@Lukc: I also had this idea indeed. Cities are favoured over regions, because they have less political meaning. Regions are often a-historical, especially with the silly boundaries I have made here. It was something that, even as a kid, I disliked about Risk, which came up with an unrealistic map. (It didn't stop it from being s success though). I will consider this option though.
@Midgard: So yes, I think it's the best option so far. I've tried increasing enough so it does not need to overlap and so avoid padding. Some cities are written in water like Copenhagen, and it goes well. Other cities with longer names perhaps look a bit odd: Amsterdam, Edinburgh, Stockholm and Constantinople are such cases.

What do you think?

Lukc
12-05-2011, 06:14 AM
Not all the names have to be straight. You could set some on curves, that way you would also solve the Amsterdam and Constantinople (Istanbul) problems ... Also, you might consider using Turkish names for the Turkish cities, if you're using Salonika instead of Thessalonica. Hmm ... but then you again have Helsingfors instead of Helsinki, but Rome instead of Roma. You should stick to a single standard for naming the cities, I think. Either all in English (or language of choice) or all in national or era-appropriate national languages.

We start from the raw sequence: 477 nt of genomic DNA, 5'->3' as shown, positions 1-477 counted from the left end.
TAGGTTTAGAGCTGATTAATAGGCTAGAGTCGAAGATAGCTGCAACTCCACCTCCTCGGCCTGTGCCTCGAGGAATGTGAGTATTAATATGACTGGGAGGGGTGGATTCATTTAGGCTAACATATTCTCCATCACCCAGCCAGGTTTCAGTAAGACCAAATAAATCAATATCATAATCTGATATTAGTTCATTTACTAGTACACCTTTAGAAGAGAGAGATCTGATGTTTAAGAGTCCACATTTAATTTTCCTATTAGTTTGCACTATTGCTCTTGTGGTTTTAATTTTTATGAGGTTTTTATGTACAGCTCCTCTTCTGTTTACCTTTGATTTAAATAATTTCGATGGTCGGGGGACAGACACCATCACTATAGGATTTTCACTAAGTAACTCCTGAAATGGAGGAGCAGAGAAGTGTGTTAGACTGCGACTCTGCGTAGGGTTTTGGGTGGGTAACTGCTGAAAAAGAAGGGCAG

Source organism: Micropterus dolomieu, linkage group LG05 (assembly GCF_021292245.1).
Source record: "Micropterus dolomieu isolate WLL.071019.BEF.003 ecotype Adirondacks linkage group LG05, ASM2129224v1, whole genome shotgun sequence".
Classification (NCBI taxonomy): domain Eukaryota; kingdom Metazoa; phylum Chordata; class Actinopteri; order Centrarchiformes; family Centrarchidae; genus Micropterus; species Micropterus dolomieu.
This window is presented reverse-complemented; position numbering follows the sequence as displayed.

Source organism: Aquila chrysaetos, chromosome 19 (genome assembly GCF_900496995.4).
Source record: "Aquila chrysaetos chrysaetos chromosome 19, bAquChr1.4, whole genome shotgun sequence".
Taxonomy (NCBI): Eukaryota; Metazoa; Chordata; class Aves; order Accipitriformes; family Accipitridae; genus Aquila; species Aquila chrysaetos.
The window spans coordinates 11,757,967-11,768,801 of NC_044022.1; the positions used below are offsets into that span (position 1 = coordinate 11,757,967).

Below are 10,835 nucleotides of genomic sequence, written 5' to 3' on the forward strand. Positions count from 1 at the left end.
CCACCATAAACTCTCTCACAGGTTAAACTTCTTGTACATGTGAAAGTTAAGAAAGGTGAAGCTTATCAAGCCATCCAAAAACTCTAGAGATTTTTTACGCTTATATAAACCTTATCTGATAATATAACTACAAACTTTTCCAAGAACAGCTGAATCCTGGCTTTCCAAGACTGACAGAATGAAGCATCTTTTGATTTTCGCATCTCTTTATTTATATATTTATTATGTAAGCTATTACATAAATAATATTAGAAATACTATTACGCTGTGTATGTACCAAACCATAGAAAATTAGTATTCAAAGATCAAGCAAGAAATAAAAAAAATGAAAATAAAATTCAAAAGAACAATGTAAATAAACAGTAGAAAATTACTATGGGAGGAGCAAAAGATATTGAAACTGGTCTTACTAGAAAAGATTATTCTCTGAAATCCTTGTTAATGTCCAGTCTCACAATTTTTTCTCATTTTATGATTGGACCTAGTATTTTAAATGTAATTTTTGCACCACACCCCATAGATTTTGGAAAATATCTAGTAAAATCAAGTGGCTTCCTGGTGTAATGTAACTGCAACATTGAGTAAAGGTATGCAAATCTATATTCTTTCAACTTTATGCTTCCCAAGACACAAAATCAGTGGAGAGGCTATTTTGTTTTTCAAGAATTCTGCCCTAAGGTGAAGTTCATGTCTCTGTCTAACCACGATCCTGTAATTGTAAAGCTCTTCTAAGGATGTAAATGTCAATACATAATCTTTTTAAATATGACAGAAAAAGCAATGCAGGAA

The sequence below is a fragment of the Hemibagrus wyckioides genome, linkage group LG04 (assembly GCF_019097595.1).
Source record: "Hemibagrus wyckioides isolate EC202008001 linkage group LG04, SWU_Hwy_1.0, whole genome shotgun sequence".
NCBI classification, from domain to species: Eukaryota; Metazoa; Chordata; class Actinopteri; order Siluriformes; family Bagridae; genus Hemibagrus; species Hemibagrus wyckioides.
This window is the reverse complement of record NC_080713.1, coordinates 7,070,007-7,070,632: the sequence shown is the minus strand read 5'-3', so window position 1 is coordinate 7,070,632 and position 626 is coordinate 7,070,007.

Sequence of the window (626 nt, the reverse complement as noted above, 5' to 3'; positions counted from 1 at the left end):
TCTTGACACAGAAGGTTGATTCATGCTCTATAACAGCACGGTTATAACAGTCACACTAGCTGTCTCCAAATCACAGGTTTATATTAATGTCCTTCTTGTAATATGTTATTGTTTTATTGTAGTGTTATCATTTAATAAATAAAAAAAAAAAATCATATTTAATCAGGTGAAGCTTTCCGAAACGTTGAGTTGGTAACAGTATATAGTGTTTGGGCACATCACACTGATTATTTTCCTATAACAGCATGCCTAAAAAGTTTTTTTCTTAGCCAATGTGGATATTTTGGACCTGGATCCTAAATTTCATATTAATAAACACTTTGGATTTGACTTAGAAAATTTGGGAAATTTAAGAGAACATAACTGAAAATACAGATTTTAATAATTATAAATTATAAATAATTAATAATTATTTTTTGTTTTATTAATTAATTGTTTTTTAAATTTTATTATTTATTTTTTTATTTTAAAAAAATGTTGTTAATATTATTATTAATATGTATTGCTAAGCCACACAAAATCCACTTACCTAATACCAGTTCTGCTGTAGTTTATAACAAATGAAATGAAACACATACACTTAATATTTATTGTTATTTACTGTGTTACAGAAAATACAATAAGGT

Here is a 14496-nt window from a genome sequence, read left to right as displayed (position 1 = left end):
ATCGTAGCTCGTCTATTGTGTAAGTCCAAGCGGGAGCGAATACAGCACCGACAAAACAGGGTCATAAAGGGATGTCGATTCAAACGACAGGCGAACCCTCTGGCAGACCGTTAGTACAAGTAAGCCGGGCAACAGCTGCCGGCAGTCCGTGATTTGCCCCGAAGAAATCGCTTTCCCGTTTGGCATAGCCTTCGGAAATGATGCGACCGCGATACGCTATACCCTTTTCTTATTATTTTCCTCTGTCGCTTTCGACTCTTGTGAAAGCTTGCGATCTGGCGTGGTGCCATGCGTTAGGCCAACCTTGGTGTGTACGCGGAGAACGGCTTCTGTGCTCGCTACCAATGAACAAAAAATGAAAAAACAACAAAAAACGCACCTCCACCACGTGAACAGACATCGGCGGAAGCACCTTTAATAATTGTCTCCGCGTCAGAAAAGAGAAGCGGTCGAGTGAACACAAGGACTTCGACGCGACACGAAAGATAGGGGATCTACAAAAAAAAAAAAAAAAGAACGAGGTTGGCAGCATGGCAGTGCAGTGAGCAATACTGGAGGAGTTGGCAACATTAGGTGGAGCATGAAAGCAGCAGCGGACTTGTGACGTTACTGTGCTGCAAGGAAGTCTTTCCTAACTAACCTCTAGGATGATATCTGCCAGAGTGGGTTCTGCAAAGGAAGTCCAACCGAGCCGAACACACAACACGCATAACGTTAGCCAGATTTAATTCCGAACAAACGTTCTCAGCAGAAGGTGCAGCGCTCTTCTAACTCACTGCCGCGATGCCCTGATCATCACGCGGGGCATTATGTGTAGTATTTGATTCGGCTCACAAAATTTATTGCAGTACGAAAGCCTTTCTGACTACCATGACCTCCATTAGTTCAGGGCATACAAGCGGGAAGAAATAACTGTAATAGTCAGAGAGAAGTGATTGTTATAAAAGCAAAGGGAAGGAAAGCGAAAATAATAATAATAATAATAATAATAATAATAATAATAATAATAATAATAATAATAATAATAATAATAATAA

Also, a possible typo. I think you mean Minsk, not Pinsk, in the Belarus region.

jesuisbenjamin
12-05-2011, 06:27 AM
Hi Lukc,

Yes, I could curve the names, but doesn't it look funny if some names are curved while others are straight?

The names are all in English as far as I know, the alternative names like Constantinople, Christiana or Salonika are historical names, rather than indigenous names. I have looked up older maps of 18th Century in English and history sources for that. And Pinsk is a city in Belarus too :) (Minsk was too close to Vilnius).

tilt
12-05-2011, 06:40 AM
personally I think I'd curve all the names, that often makes them seem more a part of the map :)

jesuisbenjamin
12-05-2011, 07:30 AM
@Tilt: you mean across the region? With or without banners?

tilt
12-05-2011, 08:56 AM
across the region but without banners imho :)

jesuisbenjamin
12-06-2011, 05:59 PM
OK,

I modified the map so as to label regions instead of cities, but I find a bit dull now and perhaps that is because the nice yellow stars added a nice touch to the map. Anyway, I will add other decorative elements to the map, so it may compensate. The other thing I don't like so much about it, is the regions names, which are completely mixed up. There are Roman-Latin names mixed with English, there are toponyms mixed with political names etc. It is messy.

What do you think?

I've also adapted the urban version of the map, so as to have shorter names where necessary.

Silverwulfe
02-09-2012, 01:19 PM
Definitely the one with the stars. The city-state feeling is much stronger. Too bad you would have trouble with some of the names on flags... because that definitely could work on this. It would also give you a thematic way to shorten the long names by having it follow the contours of the flag and allow you to chop it off without breaking your perspective. Might be a pain to do though...